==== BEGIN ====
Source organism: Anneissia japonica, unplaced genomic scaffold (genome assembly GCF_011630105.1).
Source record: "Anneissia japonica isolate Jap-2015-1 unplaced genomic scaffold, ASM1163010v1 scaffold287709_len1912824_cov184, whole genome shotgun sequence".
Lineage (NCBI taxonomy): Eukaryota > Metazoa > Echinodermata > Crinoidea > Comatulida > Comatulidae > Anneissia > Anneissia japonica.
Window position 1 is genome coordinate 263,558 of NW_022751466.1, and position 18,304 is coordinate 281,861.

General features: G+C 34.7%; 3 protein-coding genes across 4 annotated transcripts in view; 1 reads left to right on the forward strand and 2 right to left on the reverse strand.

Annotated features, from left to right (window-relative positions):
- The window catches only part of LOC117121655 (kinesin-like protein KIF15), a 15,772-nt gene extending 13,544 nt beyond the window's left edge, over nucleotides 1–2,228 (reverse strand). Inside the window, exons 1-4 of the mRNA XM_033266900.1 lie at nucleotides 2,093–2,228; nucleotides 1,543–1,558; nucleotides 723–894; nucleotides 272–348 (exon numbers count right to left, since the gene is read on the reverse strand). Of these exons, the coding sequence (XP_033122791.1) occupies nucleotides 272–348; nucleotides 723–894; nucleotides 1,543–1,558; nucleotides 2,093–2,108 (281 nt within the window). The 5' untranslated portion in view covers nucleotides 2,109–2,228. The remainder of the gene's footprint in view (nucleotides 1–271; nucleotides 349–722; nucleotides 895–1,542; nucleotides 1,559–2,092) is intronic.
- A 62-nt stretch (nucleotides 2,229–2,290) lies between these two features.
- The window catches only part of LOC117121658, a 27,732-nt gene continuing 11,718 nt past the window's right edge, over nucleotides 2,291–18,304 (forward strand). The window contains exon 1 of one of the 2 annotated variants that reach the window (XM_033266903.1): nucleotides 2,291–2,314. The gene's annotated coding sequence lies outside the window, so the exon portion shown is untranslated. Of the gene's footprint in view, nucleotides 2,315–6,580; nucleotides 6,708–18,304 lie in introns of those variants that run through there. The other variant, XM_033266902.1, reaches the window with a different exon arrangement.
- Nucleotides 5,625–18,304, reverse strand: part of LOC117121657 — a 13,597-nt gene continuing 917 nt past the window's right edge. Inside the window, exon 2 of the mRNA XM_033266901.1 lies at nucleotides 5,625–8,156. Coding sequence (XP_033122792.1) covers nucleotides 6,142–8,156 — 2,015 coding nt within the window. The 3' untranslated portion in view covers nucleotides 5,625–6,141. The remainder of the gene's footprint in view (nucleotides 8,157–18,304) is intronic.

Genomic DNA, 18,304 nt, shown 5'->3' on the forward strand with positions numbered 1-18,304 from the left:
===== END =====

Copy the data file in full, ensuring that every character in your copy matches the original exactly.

Source organism: Anneissia japonica, unplaced genomic scaffold (genome assembly GCF_011630105.1).
Source record: "Anneissia japonica isolate Jap-2015-1 unplaced genomic scaffold, ASM1163010v1 scaffold287709_len1912824_cov184, whole genome shotgun sequence".
Lineage (NCBI taxonomy): Eukaryota > Metazoa > Echinodermata > Crinoidea > Comatulida > Comatulidae > Anneissia > Anneissia japonica.
Window position 1 is genome coordinate 263,558 of NW_022751466.1, and position 18,304 is coordinate 281,861.

General features: G+C 34.7%; 3 protein-coding genes across 4 annotated transcripts in view; 1 reads left to right on the forward strand and 2 right to left on the reverse strand.

Annotated features, from left to right (window-relative positions):
- The window catches only part of LOC117121655 (kinesin-like protein KIF15), a 15,772-nt gene extending 13,544 nt beyond the window's left edge, over nucleotides 1–2,228 (reverse strand). Inside the window, exons 1-4 of the mRNA XM_033266900.1 lie at nucleotides 2,093–2,228; nucleotides 1,543–1,558; nucleotides 723–894; nucleotides 272–348 (exon numbers count right to left, since the gene is read on the reverse strand). Of these exons, the coding sequence (XP_033122791.1) occupies nucleotides 272–348; nucleotides 723–894; nucleotides 1,543–1,558; nucleotides 2,093–2,108 (281 nt within the window). The 5' untranslated portion in view covers nucleotides 2,109–2,228. The remainder of the gene's footprint in view (nucleotides 1–271; nucleotides 349–722; nucleotides 895–1,542; nucleotides 1,559–2,092) is intronic.
- A 62-nt stretch (nucleotides 2,229–2,290) lies between these two features.
- The window catches only part of LOC117121658, a 27,732-nt gene continuing 11,718 nt past the window's right edge, over nucleotides 2,291–18,304 (forward strand). The window contains exon 1 of one of the 2 annotated variants that reach the window (XM_033266903.1): nucleotides 2,291–2,314. The gene's annotated coding sequence lies outside the window, so the exon portion shown is untranslated. Of the gene's footprint in view, nucleotides 2,315–6,580; nucleotides 6,708–18,304 lie in introns of those variants that run through there. The other variant, XM_033266902.1, reaches the window with a different exon arrangement.
- Nucleotides 5,625–18,304, reverse strand: part of LOC117121657 — a 13,597-nt gene continuing 917 nt past the window's right edge. Inside the window, exon 2 of the mRNA XM_033266901.1 lies at nucleotides 5,625–8,156. Coding sequence (XP_033122792.1) covers nucleotides 6,142–8,156 — 2,015 coding nt within the window. The 3' untranslated portion in view covers nucleotides 5,625–6,141. The remainder of the gene's footprint in view (nucleotides 8,157–18,304) is intronic.

Genomic DNA, 18,304 nt, shown 5'->3' on the forward strand with positions numbered 1-18,304 from the left: